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Disempowerment: Why good intentions often backfire

By: Alison Earl

Alison Earl is the Director of Strategy for Burns Group and the founder of BG Hatch, a think tank dedicated to solving the most complex challenges in behavior change.

Alison Earl is the Director of Strategy for Burns Group and the founder of BG Hatch, a think tank dedicated to solving the most complex challenges in behavior change.

It’s a marketer’s dream to discover a big juicy problem with a suffering consumer. After all, the bigger the problem and the more desperate the consumer, the more they need us. Right? Wrong. After a decade of working with health and wellness brands I’m convinced that problem-solution approaches inadvertently take the consumer’s power away and, over time, lead to dysfunctional relationships fueled by resentment, reluctance and hopelessness.

Whenever there is drama, there is a drama triangle.

Let me introduce you to Karpman’s Dreaded Drama Triangle. The Drama Triangle suggests anytime there is drama three roles exist, including:

(1) Persecutor: this player acts as an attacker, an aggressor, innovator, initiator or anyone who disturbs the equilibrium.

(2) Victim: this player is subjected to the attack, could be undergoing change or has their equilibrium disturbed.

(3) Rescuer: this player serves as the servant-knight who tries to solve the issue, but for ego-based reasons.

We can see this dynamic play out in our relationships every day. Have you ever felt stressed out by a deadline that feels impossible or a demanding boss that is keeping you up at night? Maybe you vented about it to a colleague or partner in your frustration and desperation. Now think how annoyed you were when they just tried to fix it for you. Who are they to fix it? They clearly don’t understand what you are up against! Sound familiar?

It’s not hard to spot the persecutor, victim and rescuer in this situation. You may have seen yourself in one of the other roles in this scenario, not as the victim. In fact, you may even see yourself showing up consistently in one of these roles in many aspects of life. No matter what role you find yourself playing in the Drama Triangle, it’s clear none of them is a good place to be.

The Drama Triangle as a Communication Framework

The Drama Triangle is a useful framework for understanding roles in advertising and communications. In the problem-solution approach often used by advertisers, typically the persecutor is the problem, the victim is the poor suffering consumer, and the rescuer is the brand.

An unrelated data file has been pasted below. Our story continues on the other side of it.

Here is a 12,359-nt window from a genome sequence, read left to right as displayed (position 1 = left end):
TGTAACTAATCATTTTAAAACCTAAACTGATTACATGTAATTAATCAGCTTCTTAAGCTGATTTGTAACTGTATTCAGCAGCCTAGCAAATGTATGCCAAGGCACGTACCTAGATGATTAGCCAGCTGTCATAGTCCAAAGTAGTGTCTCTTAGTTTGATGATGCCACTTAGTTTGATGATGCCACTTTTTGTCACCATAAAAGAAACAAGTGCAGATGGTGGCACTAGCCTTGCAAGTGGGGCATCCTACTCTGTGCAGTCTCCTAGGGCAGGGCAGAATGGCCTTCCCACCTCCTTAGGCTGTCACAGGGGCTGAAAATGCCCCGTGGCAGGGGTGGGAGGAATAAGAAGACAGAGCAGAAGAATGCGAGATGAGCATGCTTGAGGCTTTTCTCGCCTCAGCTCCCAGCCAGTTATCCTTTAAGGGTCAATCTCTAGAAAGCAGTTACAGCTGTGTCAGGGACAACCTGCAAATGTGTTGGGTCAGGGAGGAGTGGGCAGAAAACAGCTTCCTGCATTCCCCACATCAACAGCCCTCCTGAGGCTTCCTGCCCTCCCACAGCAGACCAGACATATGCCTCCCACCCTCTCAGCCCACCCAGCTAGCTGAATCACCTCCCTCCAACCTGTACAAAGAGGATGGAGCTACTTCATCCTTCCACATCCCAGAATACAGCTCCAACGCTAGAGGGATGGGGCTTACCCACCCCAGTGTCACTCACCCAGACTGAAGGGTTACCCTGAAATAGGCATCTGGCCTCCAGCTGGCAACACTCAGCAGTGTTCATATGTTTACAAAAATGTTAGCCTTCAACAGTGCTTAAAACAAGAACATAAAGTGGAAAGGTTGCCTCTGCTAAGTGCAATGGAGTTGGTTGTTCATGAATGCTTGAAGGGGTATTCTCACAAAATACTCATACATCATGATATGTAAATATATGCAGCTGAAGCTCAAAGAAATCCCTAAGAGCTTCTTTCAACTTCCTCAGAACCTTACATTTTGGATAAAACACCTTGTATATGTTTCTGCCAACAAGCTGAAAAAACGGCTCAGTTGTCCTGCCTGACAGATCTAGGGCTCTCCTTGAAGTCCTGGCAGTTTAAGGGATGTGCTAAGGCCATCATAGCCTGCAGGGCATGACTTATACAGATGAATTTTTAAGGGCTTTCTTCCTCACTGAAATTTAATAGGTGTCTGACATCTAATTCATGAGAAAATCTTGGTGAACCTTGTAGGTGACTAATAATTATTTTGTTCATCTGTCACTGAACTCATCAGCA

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This may seem like a beautiful thing but it implies that the consumer is unable to control their mind from racing. I don’t know about you, but I don’t want to feel dependent on ZzzQuil or anything else for something as natural as sleep. Yes, he needed relief and he needed it now, but this approach doesn’t offer an opportunity for consumers to feel good about themselves in the equation. Instead they are the victims of bad food choices.

The end.

While these examples are extremely literal, if you look closely, you will see this dynamic subtly played out nearly everywhere you look. We embrace drama as a path to make our brands seem more relevant but there is a flaw, in this simplistic approach, especially when it comes to things that truly impact the consumer’s life, every day.

The greatest marketing fallacy is that people need their problems solved for them.

This may seem like a win:win. The consumer (or victim) feels a strong need to be rescued in their moments of weakness (“please help me”) and the brand (or rescuer) has a relevant and useful role. However, the psychology suggests it is a trap and ultimately leads to a lose:lose. Why? The very act of being rescued reinforces the consumer’s position of hopelessness and the inability to fix the problem themselves.

In the end, the victim always turns on the rescuer.

The Drama Triangle produces unhealthy and disempowering relationships. While the victim may feel dependent on the rescuer in the short term, the Drama Triangle suggests that, over time, the victim begins to resent the rescuer and, in some cases, this can even lead to reluctance to use the product or solution that’s been helping them.

Over many years of market research on pain sufferers, a sentiment I’ve heard many times is “every time I take the pill, I’m reminded how I couldn’t cope with the pain myself.” Over time, the brand that was once a “hero rescuer” has become a symbol of weakness, personal failure and resentment.

Likewise, many people who have tried to quit smoking and failed can become more mentally determined to quit cold turkey. Many quitters say, “I got myself into this mess, I want to get myself out of it.” The quitter is taking their power back by breaking free from their victim status. Their determination and internal willpower is growing, which is great, but not so good for smoking cessation brands. The act of using a product or solution is like “cheating.” They want the recognition and full glory of making the change themselves.

The brands that truly empower will win.

Typical problem-solution advertising is unimaginative. We need to go beyond this to forge powerful, long-term relationships with the consumer. One where the brand’s role is valued as part of the solution, not resented for being the solution. Yes, this is harder to pull off. It requires a much deeper understanding of what really drives the consumer, insights that go beyond surface thought and creativity that inspires hope-fueled action.

True empowerment means brands can no longer be the knight in shining armor. We need to give the power back to consumers and create a new dynamic of mutual respect, where consumers are capable creators and brands provide support as empowering coaches. This is essential for brand commitment.

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